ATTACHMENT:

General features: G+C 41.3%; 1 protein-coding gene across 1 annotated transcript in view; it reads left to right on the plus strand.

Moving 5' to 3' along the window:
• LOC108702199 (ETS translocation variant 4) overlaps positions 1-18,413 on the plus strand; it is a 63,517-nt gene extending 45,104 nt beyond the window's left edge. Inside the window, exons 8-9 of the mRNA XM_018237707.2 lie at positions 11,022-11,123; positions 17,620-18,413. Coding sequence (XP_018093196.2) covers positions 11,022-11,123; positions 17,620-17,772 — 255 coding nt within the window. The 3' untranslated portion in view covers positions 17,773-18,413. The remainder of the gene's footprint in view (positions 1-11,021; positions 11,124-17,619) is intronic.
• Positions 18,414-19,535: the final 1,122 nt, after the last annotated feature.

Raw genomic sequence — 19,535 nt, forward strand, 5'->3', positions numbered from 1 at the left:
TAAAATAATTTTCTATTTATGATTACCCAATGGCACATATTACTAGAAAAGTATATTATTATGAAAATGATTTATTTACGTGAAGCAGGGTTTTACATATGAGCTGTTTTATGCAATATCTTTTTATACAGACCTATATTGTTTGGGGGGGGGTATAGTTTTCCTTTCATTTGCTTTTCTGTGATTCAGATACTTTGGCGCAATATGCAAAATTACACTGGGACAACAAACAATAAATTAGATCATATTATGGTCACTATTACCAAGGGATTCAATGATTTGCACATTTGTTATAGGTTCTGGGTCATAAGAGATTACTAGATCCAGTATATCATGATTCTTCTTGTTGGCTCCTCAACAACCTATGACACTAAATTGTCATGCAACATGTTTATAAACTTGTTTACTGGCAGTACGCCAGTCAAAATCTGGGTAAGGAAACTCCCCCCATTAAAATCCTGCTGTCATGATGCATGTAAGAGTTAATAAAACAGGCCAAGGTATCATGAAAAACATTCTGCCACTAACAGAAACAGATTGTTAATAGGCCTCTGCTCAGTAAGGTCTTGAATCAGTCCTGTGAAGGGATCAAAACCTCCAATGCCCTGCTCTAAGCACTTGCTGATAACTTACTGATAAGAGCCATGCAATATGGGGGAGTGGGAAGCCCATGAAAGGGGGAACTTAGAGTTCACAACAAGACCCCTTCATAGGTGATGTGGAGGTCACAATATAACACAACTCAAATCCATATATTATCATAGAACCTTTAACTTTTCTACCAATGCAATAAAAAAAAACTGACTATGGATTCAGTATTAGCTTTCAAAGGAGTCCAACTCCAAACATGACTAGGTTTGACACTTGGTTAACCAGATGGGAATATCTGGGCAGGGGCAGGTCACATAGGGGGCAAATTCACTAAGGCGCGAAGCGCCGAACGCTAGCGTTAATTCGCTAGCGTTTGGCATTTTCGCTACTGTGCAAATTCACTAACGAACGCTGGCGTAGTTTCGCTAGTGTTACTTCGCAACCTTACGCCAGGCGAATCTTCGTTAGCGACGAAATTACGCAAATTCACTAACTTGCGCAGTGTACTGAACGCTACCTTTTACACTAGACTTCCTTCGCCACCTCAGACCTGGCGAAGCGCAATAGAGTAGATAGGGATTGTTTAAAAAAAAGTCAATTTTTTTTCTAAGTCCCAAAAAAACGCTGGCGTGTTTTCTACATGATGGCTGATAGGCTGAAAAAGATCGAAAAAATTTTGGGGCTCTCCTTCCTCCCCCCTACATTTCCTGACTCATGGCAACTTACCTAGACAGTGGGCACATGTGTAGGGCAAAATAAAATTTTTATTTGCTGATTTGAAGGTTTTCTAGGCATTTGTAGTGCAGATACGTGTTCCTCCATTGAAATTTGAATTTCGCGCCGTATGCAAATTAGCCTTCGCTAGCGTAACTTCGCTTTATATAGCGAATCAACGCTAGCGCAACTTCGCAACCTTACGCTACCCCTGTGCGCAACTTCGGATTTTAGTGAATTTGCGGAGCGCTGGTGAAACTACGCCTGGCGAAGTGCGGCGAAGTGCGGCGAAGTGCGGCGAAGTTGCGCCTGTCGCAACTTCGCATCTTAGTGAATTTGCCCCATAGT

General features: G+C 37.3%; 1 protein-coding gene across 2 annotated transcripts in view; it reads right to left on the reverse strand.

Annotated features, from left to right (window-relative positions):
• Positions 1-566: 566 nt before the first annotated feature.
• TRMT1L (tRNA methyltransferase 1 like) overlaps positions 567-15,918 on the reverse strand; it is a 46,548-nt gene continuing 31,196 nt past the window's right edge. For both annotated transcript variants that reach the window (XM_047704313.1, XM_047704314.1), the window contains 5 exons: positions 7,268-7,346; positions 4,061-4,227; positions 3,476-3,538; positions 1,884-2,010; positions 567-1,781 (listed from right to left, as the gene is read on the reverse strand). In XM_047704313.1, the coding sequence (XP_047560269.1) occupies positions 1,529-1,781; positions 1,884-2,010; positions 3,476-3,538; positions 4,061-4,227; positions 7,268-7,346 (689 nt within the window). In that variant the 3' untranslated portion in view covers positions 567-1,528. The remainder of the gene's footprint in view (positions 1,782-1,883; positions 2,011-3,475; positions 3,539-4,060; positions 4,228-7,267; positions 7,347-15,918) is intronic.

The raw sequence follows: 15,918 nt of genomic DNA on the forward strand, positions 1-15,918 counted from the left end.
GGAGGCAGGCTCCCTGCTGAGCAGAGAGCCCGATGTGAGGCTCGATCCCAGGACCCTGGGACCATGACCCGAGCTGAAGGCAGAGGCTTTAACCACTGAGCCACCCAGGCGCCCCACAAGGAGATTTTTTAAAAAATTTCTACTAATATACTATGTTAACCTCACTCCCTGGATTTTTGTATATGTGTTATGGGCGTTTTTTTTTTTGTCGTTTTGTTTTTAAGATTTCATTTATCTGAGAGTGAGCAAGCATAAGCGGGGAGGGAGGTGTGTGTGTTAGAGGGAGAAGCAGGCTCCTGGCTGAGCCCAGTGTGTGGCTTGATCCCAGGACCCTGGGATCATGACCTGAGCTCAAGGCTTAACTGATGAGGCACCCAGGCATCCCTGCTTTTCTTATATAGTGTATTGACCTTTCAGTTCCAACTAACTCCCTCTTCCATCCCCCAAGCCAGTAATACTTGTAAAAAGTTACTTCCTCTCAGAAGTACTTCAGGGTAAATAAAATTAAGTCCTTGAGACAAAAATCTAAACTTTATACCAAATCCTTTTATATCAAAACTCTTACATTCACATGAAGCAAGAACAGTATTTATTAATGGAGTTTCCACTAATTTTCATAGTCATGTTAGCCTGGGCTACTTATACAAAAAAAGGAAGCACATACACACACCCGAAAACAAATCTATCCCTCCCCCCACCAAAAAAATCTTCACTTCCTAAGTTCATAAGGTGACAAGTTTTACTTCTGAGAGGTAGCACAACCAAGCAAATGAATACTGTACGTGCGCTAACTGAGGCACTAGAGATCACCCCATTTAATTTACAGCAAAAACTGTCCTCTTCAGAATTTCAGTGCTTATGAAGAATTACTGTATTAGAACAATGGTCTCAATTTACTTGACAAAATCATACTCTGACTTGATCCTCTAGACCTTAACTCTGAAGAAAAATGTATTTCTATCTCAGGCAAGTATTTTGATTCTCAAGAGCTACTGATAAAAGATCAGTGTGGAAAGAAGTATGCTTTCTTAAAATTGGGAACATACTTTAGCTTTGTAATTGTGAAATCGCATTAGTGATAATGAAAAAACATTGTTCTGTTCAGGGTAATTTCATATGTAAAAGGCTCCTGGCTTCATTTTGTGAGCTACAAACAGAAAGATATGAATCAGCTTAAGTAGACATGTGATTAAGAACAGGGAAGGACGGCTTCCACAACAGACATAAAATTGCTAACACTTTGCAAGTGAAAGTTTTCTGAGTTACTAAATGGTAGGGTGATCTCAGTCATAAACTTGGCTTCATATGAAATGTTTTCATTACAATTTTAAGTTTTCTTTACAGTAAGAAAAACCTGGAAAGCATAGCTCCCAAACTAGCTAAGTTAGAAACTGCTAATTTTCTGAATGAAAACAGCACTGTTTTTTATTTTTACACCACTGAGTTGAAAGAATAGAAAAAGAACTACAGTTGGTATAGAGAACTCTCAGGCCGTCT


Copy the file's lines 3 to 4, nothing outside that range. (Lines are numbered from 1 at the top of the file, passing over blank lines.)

• LOC108702199 (ETS translocation variant 4) overlaps positions 1-18,413 on the plus strand; it is a 63,517-nt gene extending 45,104 nt beyond the window's left edge. Inside the window, exons 8-9 of the mRNA XM_018237707.2 lie at positions 11,022-11,123; positions 17,620-18,413. Coding sequence (XP_018093196.2) covers positions 11,022-11,123; positions 17,620-17,772 — 255 coding nt within the window. The 3' untranslated portion in view covers positions 17,773-18,413. The remainder of the gene's footprint in view (positions 1-11,021; positions 11,124-17,619) is intronic.
• Positions 18,414-19,535: the final 1,122 nt, after the last annotated feature.